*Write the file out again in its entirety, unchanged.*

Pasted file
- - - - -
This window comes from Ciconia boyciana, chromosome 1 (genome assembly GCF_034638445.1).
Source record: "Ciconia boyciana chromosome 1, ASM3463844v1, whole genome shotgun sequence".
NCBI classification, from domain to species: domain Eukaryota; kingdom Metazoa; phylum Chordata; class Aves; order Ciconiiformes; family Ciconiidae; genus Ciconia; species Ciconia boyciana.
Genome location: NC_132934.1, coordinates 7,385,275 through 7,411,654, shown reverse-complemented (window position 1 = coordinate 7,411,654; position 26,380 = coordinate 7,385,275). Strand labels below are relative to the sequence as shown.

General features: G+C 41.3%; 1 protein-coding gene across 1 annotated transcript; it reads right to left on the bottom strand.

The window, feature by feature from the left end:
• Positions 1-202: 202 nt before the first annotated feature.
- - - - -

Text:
This window comes from Ciconia boyciana, chromosome 1 (genome assembly GCF_034638445.1).
Source record: "Ciconia boyciana chromosome 1, ASM3463844v1, whole genome shotgun sequence".
NCBI classification, from domain to species: domain Eukaryota; kingdom Metazoa; phylum Chordata; class Aves; order Ciconiiformes; family Ciconiidae; genus Ciconia; species Ciconia boyciana.
Genome location: NC_132934.1, coordinates 7,385,275 through 7,411,654, shown reverse-complemented (window position 1 = coordinate 7,411,654; position 26,380 = coordinate 7,385,275). Strand labels below are relative to the sequence as shown.

General features: G+C 41.3%; 1 protein-coding gene across 1 annotated transcript; it reads right to left on the bottom strand.

The window, feature by feature from the left end:
• Positions 1-202: 202 nt before the first annotated feature.